The following is an excerpt from the /etc/rc.d/rc.inet2 file.  The file is as it was configured by the setup program (I have not modified it).

# Start the SUN RPC Portmapper.
if [ -f ${NET}/rpc.portmap ]; then
   echo -n " portmap"
   ${NET}/rpc.portmap
fi

(*snip*)

# # Start the various SUN RPC servers.
if [ -f ${NET}/rpc.portmap ]; then
  # Start the NFS server daemons.
  if [ -f ${NET}/rpc.mountd ]; then
    echo -n " mountd"
    ${NET}/rpc.mountd
  fi
  if [ -f ${NET}/rpc.nfsd ]; then
    echo -n " nfsd"
    ${NET}/rpc.nfsd
  fi
#  # Fire up the PC-NFS daemon(s).
#  if [ -f ${NET}/rpc.pcnfsd ]; then
#    echo -n " pcnfsd"
#    ${NET}/rpc.pcnfsd ${LPSPOOL}
#  fi
#  if [ -f ${NET}/rpc.bwnfsd ]; then
#    echo -n " bwnfsd"
#    ${NET}/rpc.bwnfsd ${LPSPOOL}
#  fi
fi # Done starting various SUN RPC servers.

All of the above seem to launch just fine.  I can kill them and relaunch them from the command line with equal apparent success (unless I try to turn on debugging, in which case they core dump).

BTW, In looking through /var/log/syslog for messages relating to these servers, I find repeated messages along the lines of

May 13 08:03:59 pele inetd[60]: /usr/sbin/nmbd: exit status 0x1

Is this related at all?

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ggeensCommented:
You should either install Samba, or comment out two lines in /etc/inetd.conf:
netbios-ssn     stream  tcp     nowait  root    /usr/sbin/tcpd  /usr/sbin/smbd
netbios-ns      dgram   udp     wait    root    /usr/sbin/tcpd  /usr/sbin/nmbd
That will get rid of the nmbd lines.
The nfs server? I don't know. Just reject my answer and let someone else try.
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alizhanAuthor Commented:
> The nfs server? I don't know. Just reject my answer and let someone else try.

Okay.  Thanks for your time.

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alizhanAuthor Commented:
> On server: 1. BAD idea to export /. NFS is not great at the best of times. Export /home instead.

I would if I could.  I actually need '/' exported, not just the user accounts.  And besides . . .

> Try this:
*snip*
> Now make your test on clientname again.

This setup exhibited the same problems as previously described.  That is, exporting '/home' instead of '/' didn't change anything.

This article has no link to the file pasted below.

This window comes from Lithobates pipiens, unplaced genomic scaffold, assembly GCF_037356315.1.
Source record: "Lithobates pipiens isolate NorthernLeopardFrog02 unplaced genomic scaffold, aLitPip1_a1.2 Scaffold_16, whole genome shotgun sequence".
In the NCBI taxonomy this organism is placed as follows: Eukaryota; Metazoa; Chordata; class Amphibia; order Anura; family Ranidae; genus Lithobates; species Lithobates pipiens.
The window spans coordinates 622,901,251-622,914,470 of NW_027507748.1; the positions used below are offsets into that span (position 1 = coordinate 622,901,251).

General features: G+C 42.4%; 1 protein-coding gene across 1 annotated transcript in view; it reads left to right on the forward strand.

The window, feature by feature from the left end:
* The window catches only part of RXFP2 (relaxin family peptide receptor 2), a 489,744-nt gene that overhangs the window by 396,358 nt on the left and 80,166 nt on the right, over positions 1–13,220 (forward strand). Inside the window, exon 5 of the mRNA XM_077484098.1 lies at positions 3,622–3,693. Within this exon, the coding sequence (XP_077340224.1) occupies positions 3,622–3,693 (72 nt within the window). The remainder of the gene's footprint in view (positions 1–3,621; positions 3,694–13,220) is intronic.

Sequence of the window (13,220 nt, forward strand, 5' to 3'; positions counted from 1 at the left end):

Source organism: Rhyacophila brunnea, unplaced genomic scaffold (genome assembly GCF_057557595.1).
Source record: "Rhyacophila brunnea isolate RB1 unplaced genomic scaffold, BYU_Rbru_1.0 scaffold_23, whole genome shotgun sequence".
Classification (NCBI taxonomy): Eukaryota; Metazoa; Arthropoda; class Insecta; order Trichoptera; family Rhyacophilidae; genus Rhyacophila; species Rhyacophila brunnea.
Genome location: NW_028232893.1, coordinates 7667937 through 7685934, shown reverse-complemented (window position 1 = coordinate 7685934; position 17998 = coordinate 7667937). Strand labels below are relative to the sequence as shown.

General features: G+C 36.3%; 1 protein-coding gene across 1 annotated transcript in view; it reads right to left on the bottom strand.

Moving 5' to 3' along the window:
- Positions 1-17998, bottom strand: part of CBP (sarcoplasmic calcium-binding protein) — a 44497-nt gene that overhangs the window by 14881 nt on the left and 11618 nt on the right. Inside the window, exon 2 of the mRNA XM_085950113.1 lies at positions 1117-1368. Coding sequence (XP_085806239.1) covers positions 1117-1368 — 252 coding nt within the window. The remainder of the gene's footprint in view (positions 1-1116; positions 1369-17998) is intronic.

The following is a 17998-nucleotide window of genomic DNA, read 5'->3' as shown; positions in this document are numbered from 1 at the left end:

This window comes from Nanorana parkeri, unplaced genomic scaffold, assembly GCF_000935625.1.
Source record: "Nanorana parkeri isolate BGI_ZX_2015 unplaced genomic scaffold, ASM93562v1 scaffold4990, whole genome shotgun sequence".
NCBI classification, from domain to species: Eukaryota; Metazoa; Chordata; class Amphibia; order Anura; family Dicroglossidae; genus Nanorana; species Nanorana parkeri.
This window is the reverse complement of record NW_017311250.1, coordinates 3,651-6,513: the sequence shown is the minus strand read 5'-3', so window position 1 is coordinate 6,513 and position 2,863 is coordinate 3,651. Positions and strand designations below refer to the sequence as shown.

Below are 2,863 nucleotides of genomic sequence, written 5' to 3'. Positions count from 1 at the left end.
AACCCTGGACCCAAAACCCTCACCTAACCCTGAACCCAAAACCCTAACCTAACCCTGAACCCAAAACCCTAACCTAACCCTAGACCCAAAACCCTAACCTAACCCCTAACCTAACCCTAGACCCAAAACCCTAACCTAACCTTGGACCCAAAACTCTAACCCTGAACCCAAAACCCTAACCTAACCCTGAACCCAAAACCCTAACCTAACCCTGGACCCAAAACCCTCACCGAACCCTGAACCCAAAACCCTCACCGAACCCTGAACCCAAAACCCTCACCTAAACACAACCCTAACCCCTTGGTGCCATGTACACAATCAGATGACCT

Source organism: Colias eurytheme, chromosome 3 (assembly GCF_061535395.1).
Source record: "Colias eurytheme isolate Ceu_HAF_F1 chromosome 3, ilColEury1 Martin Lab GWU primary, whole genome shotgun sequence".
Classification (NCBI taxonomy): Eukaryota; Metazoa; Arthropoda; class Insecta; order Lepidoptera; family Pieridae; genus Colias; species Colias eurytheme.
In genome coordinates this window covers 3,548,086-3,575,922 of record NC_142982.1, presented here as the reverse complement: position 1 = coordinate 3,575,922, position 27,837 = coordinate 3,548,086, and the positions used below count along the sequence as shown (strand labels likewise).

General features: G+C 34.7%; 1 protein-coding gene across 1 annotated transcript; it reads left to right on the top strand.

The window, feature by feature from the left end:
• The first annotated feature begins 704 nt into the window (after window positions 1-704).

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sherwoodCommented:
Arg.  Hmm.  There goes one theory.
That you can read the directories that have  group and other
read & execute, but NOT read the directories that are nominally
readable only by 'alizhan' indicates that that the server
is not regarding you-client as being the same as you-server.

I'm going to run some tests on my system, and see if I can
reproduce your problem.  

What version of the nfs package are you running?

Would you consider a full re-install as an option?

(I've had various bits of grief with Slackware.)

Anyway, I just tried this with my linux box, and am
unable to reproduce it.  

I mounted linux:/tmp to client:/tmp/linux,
adjusted permissions on linux to match what you had.

Check the versions of nfsd that you are running.
I'm running 2.2Beta25.

Nfsd has some debug options.  See man page for details.
Kill the running one, and try
/usr/sbin/rpc.nfsd -F --debug auth --debug ugid
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alizhanAuthor Commented:
> Arg. Hmm. There goes one theory.
> That you can read the directories that have group and other
> read & execute, but NOT read the directories that are nominally
> readable only by 'alizhan' indicates that that the server
> is not regarding you-client as being the same as you-server.

That's what I thought, too; I just have no idea how to fix it.

Also, remember that I cannot modify any files even in those directories in which I do have rwx access.

> What version of the nfs package are you running?

server:~# /usr/sbin/rpc.nfsd --version
Universal NFS Server, version 2.2beta2
server:~# /usr/sbin/rpc.mountd --version
Universal NFS Server, version 2.2beta2

> Would you consider a full re-install as an option?
> (I've had various bits of grief with Slackware.)

Possibly, assuming there is a reason to do so.  What exactly would the reinstall entail?

> Anyway, I just tried this with my linux box, and am
> unable to reproduce it. I mounted linux:/tmp to
> client:/tmp/linux, adjusted permissions on linux to match what
> you had.

Figures 8^) .

> Nfsd has some debug options. See man page for details.
> Kill the running one, and try
> /usr/sbin/rpc.nfsd -F --debug auth --debug ugid

OK.  Starting the command as above on the server, and then mounting the directory on the client as:

client:~# mount server:/ /server

yields the following server messages:

nfsd[2021] 05/15/97 09:15 auth_path(/): mount point , (all_squash secure rw)

at which point the client command:

client:~# ls /server/home/alizhan/Personal

yields the server-side messages:

nfsd[2021] 05/15/97 09:17 auth_path(/home): mount point /home, (root_squash secure rw)
nfsd[2021] 05/15/97 09:17 luid(192.1.2.39, 0) = 65534
nfsd[2021] 05/15/97 09:17 lgid(192.1.2.39, 0) = 100
nfsd[2021] 05/15/97 09:17 lgid(192.1.2.39, 0) = 100
nfsd[2021] 05/15/97 09:17 lgid(192.1.2.39, 1) = 1
nfsd[2021] 05/15/97 09:17 lgid(192.1.2.39, 2) = 2